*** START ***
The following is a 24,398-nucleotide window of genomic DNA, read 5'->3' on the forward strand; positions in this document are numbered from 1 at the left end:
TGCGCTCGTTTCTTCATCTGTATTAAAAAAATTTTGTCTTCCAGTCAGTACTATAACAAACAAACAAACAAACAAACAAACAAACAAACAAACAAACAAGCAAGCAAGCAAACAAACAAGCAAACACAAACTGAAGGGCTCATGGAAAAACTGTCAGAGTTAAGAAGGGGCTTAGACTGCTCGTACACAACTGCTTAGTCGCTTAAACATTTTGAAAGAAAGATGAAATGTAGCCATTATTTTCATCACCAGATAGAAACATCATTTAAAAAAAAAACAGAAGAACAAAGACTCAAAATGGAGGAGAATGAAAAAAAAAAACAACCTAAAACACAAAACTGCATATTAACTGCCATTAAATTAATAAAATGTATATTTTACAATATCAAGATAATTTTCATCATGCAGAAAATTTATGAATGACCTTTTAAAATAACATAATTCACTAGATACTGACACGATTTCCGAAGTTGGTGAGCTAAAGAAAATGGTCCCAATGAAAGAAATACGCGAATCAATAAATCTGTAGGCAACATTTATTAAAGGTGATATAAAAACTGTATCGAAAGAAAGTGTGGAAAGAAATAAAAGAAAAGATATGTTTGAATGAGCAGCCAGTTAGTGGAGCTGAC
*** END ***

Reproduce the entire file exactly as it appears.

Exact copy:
The following is a 24,398-nucleotide window of genomic DNA, read 5'->3' on the forward strand; positions in this document are numbered from 1 at the left end:
TGCGCTCGTTTCTTCATCTGTATTAAAAAAATTTTGTCTTCCAGTCAGTACTATAACAAACAAACAAACAAACAAACAAACAAACAAACAAACAAACAAGCAAGCAAGCAAACAAACAAGCAAACACAAACTGAAGGGCTCATGGAAAAACTGTCAGAGTTAAGAAGGGGCTTAGACTGCTCGTACACAACTGCTTAGTCGCTTAAACATTTTGAAAGAAAGATGAAATGTAGCCATTATTTTCATCACCAGATAGAAACATCATTTAAAAAAAAAACAGAAGAACAAAGACTCAAAATGGAGGAGAATGAAAAAAAAAAACAACCTAAAACACAAAACTGCATATTAACTGCCATTAAATTAATAAAATGTATATTTTACAATATCAAGATAATTTTCATCATGCAGAAAATTTATGAATGACCTTTTAAAATAACATAATTCACTAGATACTGACACGATTTCCGAAGTTGGTGAGCTAAAGAAAATGGTCCCAATGAAAGAAATACGCGAATCAATAAATCTGTAGGCAACATTTATTAAAGGTGATATAAAAACTGTATCGAAAGAAAGTGTGGAAAGAAATAAAAGAAAAGATATGTTTGAATGAGCAGCCAGTTAGTGGAGCTGAC